Tungsten vs. Titanium Rings – Pros and Cons (With Examples)

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Tungsten and titanium are two great modern options when it comes to choosing men’s rings.  

Both are relatively new metals [tungsten was officially discovered and named in 1783; titanium in 1791], and both have distinctive, bold finishes.  

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If you’re searching for a ring that is different, tungsten and titanium are both more durable and less expensive choices in a marketplace where gold and silver have dominated for so long. Let’s take a closer look at each metal.  

Tungsten vs. Titanium  

5mm titanium ring
Titanium ring from James Allen. See it here. 
9mm tungsten ring
Tungsten ring by James Allen. See it here. 

Before delving into the pros and cons of both tungsten and titanium and deciding which one, if either, makes for a better choice for men’s rings, it’s worth looking at each metal in a bit more detail. 


Tungsten has a reputation, rightly earned, as one of the hardest metals on Earth. It’s also almost virtually impossible to melt. Tungsten carbide, the compound that makes the metal so hard, is frequently used to make drill bits, bullets, and missiles that are designed to be penetrative other tough metals. 


Another super-strong metal, titanium is renowned for its relative abundance. It’s not for nothing Sia sings about being Titanium! Titanium is the ninth most abundant metal on earth and is known for being light in weight. It is used where lightness and strength are critical: tennis rackets, golf clubs, and components of performance cars are frequently made of this metal.  

Tungsten – The Pros 

tungsten with black sapphire james allen
Tungsten with black sapphire. See it here.
  • It’s relatively low cost – Unlike precious metals such as gold, silver, and platinum, tungsten is not especially rare, and this is reflected in the cost. A high-quality tungsten ring can cost around $120, like this one.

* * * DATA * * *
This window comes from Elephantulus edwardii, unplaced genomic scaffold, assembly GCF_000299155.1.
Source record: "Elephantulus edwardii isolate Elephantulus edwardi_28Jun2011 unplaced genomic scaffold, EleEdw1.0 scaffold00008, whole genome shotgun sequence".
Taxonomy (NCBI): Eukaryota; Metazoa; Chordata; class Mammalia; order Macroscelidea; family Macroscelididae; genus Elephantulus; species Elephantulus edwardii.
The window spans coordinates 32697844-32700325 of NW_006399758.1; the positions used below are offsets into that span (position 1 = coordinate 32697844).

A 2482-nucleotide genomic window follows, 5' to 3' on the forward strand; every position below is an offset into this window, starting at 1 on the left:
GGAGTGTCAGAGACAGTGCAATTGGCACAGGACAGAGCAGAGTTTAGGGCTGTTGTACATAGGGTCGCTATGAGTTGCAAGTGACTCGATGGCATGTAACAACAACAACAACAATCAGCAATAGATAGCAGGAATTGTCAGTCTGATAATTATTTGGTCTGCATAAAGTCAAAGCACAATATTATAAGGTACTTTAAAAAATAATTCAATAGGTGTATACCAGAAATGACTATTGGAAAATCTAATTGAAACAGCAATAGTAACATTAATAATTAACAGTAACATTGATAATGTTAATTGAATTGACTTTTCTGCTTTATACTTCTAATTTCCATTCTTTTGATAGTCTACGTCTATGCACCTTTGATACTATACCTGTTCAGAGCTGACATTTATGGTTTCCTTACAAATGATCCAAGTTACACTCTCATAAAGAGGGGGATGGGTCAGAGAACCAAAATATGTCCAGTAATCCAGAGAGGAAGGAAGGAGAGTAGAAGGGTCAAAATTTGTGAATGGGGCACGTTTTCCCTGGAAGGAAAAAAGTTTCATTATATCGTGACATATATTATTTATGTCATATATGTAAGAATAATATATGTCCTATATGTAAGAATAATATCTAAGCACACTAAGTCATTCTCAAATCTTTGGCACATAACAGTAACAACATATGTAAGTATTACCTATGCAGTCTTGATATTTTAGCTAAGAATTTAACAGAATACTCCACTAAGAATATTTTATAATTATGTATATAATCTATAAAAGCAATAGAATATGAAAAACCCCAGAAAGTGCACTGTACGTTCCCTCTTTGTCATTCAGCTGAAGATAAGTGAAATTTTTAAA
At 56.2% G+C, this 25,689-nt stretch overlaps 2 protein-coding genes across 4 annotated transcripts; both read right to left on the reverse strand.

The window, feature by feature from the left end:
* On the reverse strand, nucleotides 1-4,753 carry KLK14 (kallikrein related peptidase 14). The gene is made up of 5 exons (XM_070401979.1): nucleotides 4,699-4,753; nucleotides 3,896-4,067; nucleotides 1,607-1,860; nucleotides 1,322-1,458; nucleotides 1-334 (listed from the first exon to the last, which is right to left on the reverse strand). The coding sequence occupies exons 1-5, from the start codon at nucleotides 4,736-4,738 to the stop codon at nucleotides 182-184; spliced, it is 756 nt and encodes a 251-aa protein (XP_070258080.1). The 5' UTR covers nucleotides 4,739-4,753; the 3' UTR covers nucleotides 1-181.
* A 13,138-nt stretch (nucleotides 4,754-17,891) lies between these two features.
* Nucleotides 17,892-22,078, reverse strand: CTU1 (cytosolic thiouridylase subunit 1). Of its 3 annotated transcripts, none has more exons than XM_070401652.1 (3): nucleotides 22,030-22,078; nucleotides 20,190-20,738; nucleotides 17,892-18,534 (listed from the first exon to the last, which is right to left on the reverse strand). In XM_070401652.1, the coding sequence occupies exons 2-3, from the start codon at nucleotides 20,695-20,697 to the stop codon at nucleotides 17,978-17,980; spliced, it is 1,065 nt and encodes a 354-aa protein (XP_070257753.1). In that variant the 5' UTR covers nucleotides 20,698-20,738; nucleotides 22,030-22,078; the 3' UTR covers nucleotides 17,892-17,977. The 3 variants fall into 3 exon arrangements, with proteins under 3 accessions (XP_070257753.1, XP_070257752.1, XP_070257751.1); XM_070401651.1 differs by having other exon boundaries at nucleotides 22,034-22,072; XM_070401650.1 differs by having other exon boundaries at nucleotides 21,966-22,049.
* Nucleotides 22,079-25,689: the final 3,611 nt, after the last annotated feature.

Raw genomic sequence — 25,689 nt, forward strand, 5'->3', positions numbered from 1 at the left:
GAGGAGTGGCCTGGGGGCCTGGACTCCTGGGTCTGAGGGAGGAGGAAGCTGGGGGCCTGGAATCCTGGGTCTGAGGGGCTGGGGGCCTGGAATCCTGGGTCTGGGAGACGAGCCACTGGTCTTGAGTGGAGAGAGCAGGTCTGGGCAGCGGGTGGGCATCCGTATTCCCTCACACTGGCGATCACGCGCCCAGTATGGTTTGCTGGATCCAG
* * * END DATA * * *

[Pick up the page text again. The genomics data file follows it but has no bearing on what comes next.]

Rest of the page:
• It’s durable and stain resistant – Tungsten is undoubtedly a strong metal that is very difficult to tarnish or scratch. In fact, it’s the most scratch-resistant metal used in jewelry. This makes it an ideal choice for rings, which you can wear for a lifetime. 

Tungsten – The Cons 

  • It cannot be resized – Tungsten’s s lack of malleability means that can’t be resized. If you’re purchasing an expensive ring with the hope that it will last a lifetime, then there is a possibility that your fingers -like the rest of your body – are going to change over the years. Therein lay the crux of the problem with tungsten. Likewise, if you buy a used ring, changing the size will not be possible. 
  • It is brittle – While tungsten is hard, its lack of malleability means that it can crack or shatter if brought into hard contact with another solid surface. Do not confuse hardness [and Tungsten is very hard] with outright strength. 
  • It has a heavy weight – Tungsten is a heavy metal. This will either be a pro or a con depending on your preference, with some men liking the gravitas that extra heft provides. But avoiding the complex world of density and atomic weight measures, or the fun world of YouTube videos where tungsten cubes are explored, tungsten is actually almost identical in weight to gold, so don’t think your tungsten ring will make your hands too heavy to lift! 
  • It’s not hypoallergenic – If you have skin allergies when wearing certain metals, tungsten might not be the best idea. Tungsten tends to have cobalt in it, which is an allergen for many. 

Titanium – The Pros 

tungsten hammered ring james allen